They wanted to see changes to yet-to-be-filed legislation that would give consumers flexibility on paying debts owed to electric and gas utilities during the pandemic.
The next day, the fundraising arm for Filler-Corn -- who was not included in the letter -- reported a $15,000 donation from the Virginia Maryland & Delaware Association of Electric Cooperatives, a group that represents electric co-ops in the region. The group’s president was one of 14 executives who signed the letter to Democrats expressing concerns about utility repayment legislation, although they later expressed support for a House bill.
In the days since the letter was sent and the speaker received the $15,000 contribution, those bills have languished. Neither a utility bill sponsored by Del. Lashrecse Aird (D-Petersburg) nor a farther-reaching bill from Del. Jay Jones (D-Norfolk) have gotten a hearing in committee -- a process controlled by the speaker. Advocates say there still may be action through the budget or through a bill sponsored by McClellan that is making its way through the Senate.
Filler-Corn’s spokesman, Jake Rubenstein, didn’t rule out action on the utility bills, saying “committee schedules will remain flexible during this unprecedented special session.”
Both the speaker’s office and the donor denied any connection between the payment and the utility legislation.
Rubenstein said the contribution was part of a fundraising push from the speaker’s office in July, when she also drew large checks from Amazon and the Virginia Bankers’ Association. The speaker’s office has not actively solicited donations during the special session, he said.
VMDAEC spokesman Steve Johnson said their contribution was in line with summer donations to past speakers, though it was $5,000 larger than the checks they cut former Speaker Kirk Cox (R-Colonial Heights) in the summers of 2018 and 2019.
Filler-Corn’s fundraising committee also took in $20,000 from Verizon on August 22; neither a lobbyist nor a press contact for the company responded to requests for comment.
Campaign Finance Changes
Top Democrats put off action on campaign finance reform until the 2021 general session, arguing that they needed more time to study the issue and would return with a comprehensive bill. The speaker has signalled a willingness to consider changes when the chamber meets again in January.
"If proposals are made to limit the solicitation of campaign funds during an active special session, the Speaker would certainly look into it," Rubenstein said in a statement.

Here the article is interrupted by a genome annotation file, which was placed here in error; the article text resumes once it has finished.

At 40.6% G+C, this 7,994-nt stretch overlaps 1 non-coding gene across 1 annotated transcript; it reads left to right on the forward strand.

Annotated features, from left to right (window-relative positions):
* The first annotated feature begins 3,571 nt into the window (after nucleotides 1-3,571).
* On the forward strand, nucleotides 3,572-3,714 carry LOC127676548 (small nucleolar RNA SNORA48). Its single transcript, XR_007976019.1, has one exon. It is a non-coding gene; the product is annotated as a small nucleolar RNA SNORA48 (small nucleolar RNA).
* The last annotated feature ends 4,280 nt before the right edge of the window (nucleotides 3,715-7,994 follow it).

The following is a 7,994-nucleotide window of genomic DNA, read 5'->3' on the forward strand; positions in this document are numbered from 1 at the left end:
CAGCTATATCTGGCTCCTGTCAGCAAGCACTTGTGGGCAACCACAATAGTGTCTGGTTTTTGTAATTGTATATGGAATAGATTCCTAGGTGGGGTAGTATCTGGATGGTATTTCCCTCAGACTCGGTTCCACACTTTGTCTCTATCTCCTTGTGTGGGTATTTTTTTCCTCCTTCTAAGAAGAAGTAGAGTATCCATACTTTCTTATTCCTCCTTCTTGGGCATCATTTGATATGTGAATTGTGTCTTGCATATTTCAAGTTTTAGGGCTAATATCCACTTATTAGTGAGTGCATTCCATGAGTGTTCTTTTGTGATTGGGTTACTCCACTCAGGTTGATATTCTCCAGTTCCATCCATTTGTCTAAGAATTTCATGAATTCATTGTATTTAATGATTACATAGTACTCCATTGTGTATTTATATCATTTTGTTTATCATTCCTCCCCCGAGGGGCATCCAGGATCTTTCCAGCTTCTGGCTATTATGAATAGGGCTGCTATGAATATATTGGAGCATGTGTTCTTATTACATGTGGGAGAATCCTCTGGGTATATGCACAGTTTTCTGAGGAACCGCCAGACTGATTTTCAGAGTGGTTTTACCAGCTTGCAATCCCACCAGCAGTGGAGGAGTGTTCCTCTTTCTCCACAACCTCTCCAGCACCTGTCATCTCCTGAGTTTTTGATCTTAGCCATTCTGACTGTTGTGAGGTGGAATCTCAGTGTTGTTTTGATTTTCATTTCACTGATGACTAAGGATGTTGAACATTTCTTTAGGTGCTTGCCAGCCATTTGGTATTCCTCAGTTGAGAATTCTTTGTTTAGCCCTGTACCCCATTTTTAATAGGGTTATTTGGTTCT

Lindsey said he expected the House to consider other changes, including possible limits on large donations from corporations and individuals.
This year’s special session is unique, both in scope and length. Special sessions have traditionally been used to tackle single issues, like redistricting or gun control, or to resolve budget differences. This year’s session may last over a month after expanding past the budget to include COVID-19 and criminal justice reform.
Any legislative fix would also have to account for political tactics like the monthslong special sessions Republicans kept open to limit former Gov. Terry McAuliffe’s powers to appoint justices. In 2014, McAuliffe proposed new limits on fundraising during a special session, but the proposal went nowhere.
A fix proposed by Josh Stanfield of Activate Virginia would limit contributions from groups with a registered lobbyist, but allow small donors to continue to give. He pointed to a 2015 bill that allowed Dominion Energy to keep excess earnings rather than return them to customers as proof of the power of political contributions from larger entities.
“They can say it's coincidental all they want in any given case,” Stanfield said. “But at a certain point, it becomes hard to believe.”
Ryer, the GOP consultant, said the nominally part-time legislature was going to face more of these dilemmas as its calendar expanded. Lawmakers held legislative meetings in some form in 167 out of the 253 workdays in 2019, according to a report released in July by the Richmond law firm Gentry Locke.
“The closer you move to a full-time legislature, the more you’re going to be in situations like this,” Ryer said.